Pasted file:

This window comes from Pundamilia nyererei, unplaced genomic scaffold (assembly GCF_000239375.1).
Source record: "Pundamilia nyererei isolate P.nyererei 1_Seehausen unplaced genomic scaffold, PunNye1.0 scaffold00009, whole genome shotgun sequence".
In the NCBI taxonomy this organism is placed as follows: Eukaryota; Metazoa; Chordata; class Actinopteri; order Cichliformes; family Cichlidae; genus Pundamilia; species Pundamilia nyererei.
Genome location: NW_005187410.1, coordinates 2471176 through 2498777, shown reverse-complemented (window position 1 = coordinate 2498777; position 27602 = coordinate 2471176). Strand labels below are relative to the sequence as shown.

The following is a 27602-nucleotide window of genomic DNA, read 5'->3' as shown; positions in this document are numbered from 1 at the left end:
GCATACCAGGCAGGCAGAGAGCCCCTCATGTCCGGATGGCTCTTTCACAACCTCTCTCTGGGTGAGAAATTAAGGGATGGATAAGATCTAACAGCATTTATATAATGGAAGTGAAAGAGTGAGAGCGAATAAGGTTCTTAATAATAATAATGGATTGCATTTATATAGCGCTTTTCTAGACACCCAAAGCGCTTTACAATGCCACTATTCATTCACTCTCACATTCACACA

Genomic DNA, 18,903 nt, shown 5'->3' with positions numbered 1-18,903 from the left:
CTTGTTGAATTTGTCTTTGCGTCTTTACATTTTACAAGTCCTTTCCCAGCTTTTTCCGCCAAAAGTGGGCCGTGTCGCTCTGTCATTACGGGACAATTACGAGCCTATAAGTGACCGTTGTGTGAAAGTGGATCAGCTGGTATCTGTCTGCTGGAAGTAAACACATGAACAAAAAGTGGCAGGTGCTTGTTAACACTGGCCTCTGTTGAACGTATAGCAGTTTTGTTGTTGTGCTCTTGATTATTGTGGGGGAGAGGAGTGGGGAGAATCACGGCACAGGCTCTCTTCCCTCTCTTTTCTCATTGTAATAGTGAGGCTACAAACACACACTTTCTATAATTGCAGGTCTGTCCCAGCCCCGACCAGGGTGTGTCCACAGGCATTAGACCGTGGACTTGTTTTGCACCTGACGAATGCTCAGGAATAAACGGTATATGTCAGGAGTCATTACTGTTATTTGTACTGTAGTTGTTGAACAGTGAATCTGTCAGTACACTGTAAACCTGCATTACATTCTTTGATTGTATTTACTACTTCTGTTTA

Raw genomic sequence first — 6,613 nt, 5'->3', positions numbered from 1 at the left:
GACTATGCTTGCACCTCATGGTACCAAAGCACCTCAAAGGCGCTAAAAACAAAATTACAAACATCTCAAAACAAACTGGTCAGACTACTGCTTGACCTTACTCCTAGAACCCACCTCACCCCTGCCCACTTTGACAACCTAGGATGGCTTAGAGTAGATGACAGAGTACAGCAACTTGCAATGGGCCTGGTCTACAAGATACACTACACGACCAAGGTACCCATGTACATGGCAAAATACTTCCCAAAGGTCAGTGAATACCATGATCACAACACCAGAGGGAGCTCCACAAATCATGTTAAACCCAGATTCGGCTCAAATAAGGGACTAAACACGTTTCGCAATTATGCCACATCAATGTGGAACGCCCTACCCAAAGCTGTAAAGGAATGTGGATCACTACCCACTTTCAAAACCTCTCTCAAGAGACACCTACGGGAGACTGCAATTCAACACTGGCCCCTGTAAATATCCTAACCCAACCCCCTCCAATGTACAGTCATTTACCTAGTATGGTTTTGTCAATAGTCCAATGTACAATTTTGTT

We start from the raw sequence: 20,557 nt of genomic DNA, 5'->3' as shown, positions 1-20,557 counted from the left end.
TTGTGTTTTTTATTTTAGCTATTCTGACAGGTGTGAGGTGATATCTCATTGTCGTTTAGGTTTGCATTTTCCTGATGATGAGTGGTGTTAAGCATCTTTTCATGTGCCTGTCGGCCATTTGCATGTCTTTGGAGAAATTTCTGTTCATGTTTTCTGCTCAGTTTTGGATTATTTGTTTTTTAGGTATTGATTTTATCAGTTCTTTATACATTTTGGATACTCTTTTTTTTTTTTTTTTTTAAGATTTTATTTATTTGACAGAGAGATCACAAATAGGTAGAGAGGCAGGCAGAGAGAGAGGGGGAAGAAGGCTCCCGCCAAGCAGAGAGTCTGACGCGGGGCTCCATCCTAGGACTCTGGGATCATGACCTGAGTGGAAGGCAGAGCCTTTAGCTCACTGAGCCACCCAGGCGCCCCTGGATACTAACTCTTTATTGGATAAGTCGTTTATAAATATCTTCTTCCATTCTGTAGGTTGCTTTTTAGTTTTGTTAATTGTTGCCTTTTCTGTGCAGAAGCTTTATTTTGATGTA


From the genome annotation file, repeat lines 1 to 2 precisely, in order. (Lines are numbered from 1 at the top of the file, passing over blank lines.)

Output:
This window comes from Pundamilia nyererei, unplaced genomic scaffold (assembly GCF_000239375.1).
Source record: "Pundamilia nyererei isolate P.nyererei 1_Seehausen unplaced genomic scaffold, PunNye1.0 scaffold00009, whole genome shotgun sequence".